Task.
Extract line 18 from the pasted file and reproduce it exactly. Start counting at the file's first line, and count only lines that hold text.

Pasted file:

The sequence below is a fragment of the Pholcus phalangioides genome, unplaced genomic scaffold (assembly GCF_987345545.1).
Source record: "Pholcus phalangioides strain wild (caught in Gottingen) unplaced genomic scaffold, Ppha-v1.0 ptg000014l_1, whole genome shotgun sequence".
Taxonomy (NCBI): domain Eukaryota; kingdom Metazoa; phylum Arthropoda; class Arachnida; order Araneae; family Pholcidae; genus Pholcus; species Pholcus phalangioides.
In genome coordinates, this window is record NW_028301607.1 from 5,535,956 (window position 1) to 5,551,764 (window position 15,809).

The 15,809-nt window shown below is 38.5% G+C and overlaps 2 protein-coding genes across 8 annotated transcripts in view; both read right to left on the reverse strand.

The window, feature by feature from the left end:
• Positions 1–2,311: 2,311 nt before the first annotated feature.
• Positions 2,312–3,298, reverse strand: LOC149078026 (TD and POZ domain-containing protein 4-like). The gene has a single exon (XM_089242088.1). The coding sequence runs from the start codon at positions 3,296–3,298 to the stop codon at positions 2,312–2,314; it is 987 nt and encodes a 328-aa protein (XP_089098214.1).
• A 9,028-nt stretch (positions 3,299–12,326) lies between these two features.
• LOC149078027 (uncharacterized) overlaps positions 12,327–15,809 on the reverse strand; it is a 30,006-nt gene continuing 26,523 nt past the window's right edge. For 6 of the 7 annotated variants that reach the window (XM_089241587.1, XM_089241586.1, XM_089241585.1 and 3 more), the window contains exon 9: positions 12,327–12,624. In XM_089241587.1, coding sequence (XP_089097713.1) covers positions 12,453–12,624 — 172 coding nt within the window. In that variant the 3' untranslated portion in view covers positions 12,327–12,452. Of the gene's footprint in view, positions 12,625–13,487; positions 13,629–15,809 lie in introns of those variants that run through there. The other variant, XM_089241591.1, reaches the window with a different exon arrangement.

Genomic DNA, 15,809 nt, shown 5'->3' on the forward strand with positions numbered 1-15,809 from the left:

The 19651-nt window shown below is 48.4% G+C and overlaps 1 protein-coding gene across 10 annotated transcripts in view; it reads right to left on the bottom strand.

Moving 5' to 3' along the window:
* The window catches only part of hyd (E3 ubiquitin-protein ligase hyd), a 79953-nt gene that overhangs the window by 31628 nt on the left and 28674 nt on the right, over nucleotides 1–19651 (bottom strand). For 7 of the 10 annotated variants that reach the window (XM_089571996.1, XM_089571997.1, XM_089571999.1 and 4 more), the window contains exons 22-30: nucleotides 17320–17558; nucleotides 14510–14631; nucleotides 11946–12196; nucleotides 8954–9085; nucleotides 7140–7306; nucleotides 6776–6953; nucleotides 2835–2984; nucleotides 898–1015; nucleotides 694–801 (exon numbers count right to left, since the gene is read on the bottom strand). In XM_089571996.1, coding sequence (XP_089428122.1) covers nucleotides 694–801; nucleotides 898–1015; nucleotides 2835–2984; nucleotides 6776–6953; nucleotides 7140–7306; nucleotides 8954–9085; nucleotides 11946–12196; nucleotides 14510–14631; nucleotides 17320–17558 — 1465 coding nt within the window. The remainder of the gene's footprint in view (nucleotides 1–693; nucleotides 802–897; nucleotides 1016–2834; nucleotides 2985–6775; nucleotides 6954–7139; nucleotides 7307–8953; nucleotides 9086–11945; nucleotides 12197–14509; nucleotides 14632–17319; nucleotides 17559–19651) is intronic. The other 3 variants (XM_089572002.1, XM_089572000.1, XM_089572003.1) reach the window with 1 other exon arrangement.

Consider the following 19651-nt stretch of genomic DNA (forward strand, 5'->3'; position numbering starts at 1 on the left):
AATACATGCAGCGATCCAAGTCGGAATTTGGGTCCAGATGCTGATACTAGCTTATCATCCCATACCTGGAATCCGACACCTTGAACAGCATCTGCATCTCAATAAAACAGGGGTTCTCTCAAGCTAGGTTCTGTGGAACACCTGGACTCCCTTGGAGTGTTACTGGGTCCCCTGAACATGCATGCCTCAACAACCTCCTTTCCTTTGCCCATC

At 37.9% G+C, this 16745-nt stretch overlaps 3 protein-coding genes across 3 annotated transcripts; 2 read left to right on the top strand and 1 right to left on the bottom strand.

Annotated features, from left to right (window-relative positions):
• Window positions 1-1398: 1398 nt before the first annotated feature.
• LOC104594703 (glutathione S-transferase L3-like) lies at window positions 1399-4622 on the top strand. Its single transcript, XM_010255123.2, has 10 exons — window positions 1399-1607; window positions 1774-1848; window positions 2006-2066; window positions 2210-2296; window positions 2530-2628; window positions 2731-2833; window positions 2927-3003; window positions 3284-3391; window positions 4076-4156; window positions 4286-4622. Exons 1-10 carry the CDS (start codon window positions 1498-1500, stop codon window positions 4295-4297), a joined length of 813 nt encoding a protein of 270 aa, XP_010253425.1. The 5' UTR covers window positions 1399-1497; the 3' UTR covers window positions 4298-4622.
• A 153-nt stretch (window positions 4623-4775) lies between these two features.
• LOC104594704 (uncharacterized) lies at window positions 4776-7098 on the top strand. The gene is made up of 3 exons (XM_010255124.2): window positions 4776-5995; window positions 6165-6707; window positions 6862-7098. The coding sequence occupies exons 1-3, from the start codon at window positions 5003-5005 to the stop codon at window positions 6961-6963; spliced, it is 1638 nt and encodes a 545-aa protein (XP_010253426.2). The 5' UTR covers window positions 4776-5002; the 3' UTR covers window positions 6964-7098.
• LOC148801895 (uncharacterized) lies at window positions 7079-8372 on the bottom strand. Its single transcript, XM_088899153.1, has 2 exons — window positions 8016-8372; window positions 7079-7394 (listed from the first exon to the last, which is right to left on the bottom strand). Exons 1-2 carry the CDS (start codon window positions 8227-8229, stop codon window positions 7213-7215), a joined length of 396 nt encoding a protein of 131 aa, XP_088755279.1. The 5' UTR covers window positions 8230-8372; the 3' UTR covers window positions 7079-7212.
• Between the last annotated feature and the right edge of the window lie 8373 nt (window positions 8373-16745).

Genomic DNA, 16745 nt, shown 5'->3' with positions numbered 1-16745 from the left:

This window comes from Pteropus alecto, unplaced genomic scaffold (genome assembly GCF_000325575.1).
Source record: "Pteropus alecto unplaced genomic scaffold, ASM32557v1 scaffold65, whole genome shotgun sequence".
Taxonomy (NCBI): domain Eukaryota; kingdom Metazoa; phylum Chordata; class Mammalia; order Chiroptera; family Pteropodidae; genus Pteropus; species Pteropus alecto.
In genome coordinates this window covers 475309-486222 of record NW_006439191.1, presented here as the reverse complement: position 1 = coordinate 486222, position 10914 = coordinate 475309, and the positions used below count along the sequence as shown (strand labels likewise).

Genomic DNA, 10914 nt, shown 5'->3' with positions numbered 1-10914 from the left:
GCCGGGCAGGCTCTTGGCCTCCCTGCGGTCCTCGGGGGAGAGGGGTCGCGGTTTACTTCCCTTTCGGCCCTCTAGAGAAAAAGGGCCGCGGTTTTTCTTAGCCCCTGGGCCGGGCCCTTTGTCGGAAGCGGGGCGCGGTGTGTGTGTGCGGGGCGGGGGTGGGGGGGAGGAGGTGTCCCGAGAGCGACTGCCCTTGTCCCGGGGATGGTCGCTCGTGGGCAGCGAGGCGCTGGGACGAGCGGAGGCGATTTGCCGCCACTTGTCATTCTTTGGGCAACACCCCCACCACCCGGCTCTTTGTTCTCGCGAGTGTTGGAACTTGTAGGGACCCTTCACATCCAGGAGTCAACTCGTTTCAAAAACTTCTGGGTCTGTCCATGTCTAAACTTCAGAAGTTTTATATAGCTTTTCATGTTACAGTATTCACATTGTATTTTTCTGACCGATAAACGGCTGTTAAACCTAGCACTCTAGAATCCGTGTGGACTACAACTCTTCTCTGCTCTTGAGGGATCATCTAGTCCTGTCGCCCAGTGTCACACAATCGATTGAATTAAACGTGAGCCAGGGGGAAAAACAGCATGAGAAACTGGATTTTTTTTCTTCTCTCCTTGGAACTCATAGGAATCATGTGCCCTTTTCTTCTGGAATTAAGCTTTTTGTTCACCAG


Annotated features, from left to right (window-relative positions):